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Love is all you need: The Island @cervantesthtr

A drama set on the seventh floor of a non-descript hospital waiting room may not be everyone's idea of a great night at the theatre. But love and all other forms of the human condition are dissected in Juan Carlos Rubio's The Island. Translated by Tim Gutteridge, it feels like everything is up for grabs. What is love? Is it a bond between two women with a fifteen-year age gap? Is it the love between a mother and her son with a severe unknown disability? A wonderful life full of health and happiness is not always an option on the menu, and the choices may become a bit less palatable. Throughout a series of sometimes banal conversations, what comes out is a story of two women with lives that are separate and together. And while the piece becomes darker on one level as it progresses, it never ceases to fascinate and draw further insights into the couples. It's currently playing at the Cervantes Theatre .  A couple waits in a hospital waiting room for the outcome of an accident

Weaving monologues: Crowning Glory

Crowning Glory which is now playing at the Theatre Royal Stratford East is a frank, sassy, funny and thought-provoking piece which apart from being about hair and makeup, is full of insightful observations about life - particularly the lives of black British women - and some raw emotions. The piece is told through the eyes of seven women and features a series of interwoven monologues, video projections and music asking about what is beauty, what makes people happy and in doing so also reveals their vulnerabilities and fears.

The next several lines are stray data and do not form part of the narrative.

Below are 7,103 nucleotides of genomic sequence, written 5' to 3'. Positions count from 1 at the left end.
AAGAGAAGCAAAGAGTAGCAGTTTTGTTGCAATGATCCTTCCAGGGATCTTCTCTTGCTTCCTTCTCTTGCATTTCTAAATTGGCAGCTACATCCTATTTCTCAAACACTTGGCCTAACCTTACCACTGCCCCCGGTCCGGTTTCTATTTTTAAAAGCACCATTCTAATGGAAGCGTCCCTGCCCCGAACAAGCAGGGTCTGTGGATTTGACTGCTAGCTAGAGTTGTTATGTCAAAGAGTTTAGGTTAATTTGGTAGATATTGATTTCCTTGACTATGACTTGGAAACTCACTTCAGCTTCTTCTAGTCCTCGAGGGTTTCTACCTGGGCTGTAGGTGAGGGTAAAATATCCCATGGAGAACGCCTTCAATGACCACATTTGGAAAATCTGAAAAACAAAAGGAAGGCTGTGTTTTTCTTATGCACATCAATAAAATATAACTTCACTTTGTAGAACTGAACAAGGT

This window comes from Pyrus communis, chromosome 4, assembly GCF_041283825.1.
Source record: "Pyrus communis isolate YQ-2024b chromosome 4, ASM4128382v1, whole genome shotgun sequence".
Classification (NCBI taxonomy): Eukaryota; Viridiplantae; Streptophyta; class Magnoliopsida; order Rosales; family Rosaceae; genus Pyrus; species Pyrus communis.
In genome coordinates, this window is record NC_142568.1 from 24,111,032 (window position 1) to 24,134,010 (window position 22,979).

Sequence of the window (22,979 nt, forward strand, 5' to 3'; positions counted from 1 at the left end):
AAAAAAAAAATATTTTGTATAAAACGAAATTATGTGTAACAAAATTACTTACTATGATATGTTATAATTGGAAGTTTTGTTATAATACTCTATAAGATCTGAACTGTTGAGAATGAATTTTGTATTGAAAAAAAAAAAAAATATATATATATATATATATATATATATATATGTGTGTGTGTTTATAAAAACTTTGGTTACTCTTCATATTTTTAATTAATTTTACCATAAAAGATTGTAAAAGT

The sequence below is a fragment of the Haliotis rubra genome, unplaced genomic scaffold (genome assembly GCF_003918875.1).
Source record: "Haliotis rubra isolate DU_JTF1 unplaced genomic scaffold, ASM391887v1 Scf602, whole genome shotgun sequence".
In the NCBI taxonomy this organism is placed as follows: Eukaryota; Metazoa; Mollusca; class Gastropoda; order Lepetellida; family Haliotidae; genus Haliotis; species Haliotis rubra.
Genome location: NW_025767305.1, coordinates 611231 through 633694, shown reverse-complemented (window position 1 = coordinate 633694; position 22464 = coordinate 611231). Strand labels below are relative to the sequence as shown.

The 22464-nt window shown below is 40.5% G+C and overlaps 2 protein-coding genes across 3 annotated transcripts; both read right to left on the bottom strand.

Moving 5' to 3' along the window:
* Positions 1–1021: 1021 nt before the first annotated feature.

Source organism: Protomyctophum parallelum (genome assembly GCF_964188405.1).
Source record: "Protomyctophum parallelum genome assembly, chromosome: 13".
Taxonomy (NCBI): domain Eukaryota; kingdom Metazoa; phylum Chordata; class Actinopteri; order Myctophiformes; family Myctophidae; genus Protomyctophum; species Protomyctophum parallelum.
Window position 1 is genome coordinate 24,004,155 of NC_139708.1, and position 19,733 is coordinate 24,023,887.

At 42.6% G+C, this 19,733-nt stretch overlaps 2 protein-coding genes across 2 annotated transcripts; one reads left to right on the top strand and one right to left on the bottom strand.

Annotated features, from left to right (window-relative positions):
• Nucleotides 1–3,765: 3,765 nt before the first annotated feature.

It's a piece that tackles beauty and perception with a call to action at the end. As the character "panther" tells the audience, she came to the beauty shop for coco butter, and she will leave the shop with just coco butter… The audience cheers and you feel such an infinity for the character in trying to redress some long-standing gender imbalances that if the local Boots was still open after the show you might be fired up enough to want to argue with the manager about their product stocking policies.

The women present themselves as a chorus declaring that it is a white girl's world, and for the next ninety minutes each of them go into the detail about why this is so. The cast represent a series of different characters. There is a mixed race girl, a token white girl, the girl with the big mouth and so forth. They talk about their mothers, their big mouths, their non-communicative husbands. There is even a well-meaning liberal white woman who just won't shut up.

What could be just a series of readings is really brought to life with some terrific performances, some sharp staging and projections which cut to vox pops and other characters. While perhaps a couple of the monologues could have been a little shorter, the perspective, insight and emotions are so fresh, funny and raw it is hard to not be engaged in the piece, even after a long day at the office and lack of sleep the night before...

In the notes for the piece, playwright Somalia Seaton notes that she wanted to write a play that raises questions about how beauty is perceived and who sets these ideals. In doing so she manages to uncover some raw emotions and some very funny insights that had the audience hooked and on their feet at the end.

Crowning Glory started as part of Stratford East's rehearsed readings, Angelic Tales last year and is great to see such a well crafted piece emerging from it into a smart and slick production.

Crowning Glory will run at the Theatre Royal Stratford East until Saturday 9 November. Go see it while you can. There are two post show discussions next Tuesday 29 October and the following Tuesday on 5 November.


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